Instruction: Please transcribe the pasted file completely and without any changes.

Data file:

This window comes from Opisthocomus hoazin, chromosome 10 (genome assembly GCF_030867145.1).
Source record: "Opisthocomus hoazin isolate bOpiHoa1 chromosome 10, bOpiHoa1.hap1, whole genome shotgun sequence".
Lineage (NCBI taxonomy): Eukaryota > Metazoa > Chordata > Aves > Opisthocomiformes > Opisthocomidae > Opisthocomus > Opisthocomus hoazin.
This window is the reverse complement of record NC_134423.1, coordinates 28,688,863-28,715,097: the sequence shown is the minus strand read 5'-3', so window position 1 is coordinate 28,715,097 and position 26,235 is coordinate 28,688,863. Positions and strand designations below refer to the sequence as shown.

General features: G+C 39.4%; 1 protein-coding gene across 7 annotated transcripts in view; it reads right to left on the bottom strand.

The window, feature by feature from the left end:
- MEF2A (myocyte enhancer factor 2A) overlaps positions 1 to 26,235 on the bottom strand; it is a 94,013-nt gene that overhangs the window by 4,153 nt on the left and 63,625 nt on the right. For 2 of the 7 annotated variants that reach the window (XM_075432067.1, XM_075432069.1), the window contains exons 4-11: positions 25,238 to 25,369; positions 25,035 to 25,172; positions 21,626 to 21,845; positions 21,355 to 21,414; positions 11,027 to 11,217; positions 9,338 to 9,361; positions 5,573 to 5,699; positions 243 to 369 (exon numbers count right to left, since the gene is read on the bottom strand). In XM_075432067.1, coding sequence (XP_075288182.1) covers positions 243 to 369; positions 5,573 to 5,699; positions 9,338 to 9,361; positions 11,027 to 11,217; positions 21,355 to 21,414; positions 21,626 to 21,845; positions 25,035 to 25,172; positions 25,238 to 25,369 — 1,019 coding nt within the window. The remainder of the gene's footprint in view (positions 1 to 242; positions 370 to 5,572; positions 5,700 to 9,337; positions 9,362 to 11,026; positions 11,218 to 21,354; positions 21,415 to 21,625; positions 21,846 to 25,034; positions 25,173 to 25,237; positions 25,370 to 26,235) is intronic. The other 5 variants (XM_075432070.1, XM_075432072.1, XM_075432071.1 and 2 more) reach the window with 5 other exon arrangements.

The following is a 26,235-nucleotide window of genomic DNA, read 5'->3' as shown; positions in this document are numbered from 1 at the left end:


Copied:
This window comes from Opisthocomus hoazin, chromosome 10 (genome assembly GCF_030867145.1).
Source record: "Opisthocomus hoazin isolate bOpiHoa1 chromosome 10, bOpiHoa1.hap1, whole genome shotgun sequence".
Lineage (NCBI taxonomy): Eukaryota > Metazoa > Chordata > Aves > Opisthocomiformes > Opisthocomidae > Opisthocomus > Opisthocomus hoazin.
This window is the reverse complement of record NC_134423.1, coordinates 28,688,863-28,715,097: the sequence shown is the minus strand read 5'-3', so window position 1 is coordinate 28,715,097 and position 26,235 is coordinate 28,688,863. Positions and strand designations below refer to the sequence as shown.

General features: G+C 39.4%; 1 protein-coding gene across 7 annotated transcripts in view; it reads right to left on the bottom strand.

The window, feature by feature from the left end:
- MEF2A (myocyte enhancer factor 2A) overlaps positions 1 to 26,235 on the bottom strand; it is a 94,013-nt gene that overhangs the window by 4,153 nt on the left and 63,625 nt on the right. For 2 of the 7 annotated variants that reach the window (XM_075432067.1, XM_075432069.1), the window contains exons 4-11: positions 25,238 to 25,369; positions 25,035 to 25,172; positions 21,626 to 21,845; positions 21,355 to 21,414; positions 11,027 to 11,217; positions 9,338 to 9,361; positions 5,573 to 5,699; positions 243 to 369 (exon numbers count right to left, since the gene is read on the bottom strand). In XM_075432067.1, coding sequence (XP_075288182.1) covers positions 243 to 369; positions 5,573 to 5,699; positions 9,338 to 9,361; positions 11,027 to 11,217; positions 21,355 to 21,414; positions 21,626 to 21,845; positions 25,035 to 25,172; positions 25,238 to 25,369 — 1,019 coding nt within the window. The remainder of the gene's footprint in view (positions 1 to 242; positions 370 to 5,572; positions 5,700 to 9,337; positions 9,362 to 11,026; positions 11,218 to 21,354; positions 21,415 to 21,625; positions 21,846 to 25,034; positions 25,173 to 25,237; positions 25,370 to 26,235) is intronic. The other 5 variants (XM_075432070.1, XM_075432072.1, XM_075432071.1 and 2 more) reach the window with 5 other exon arrangements.

The following is a 26,235-nucleotide window of genomic DNA, read 5'->3' as shown; positions in this document are numbered from 1 at the left end: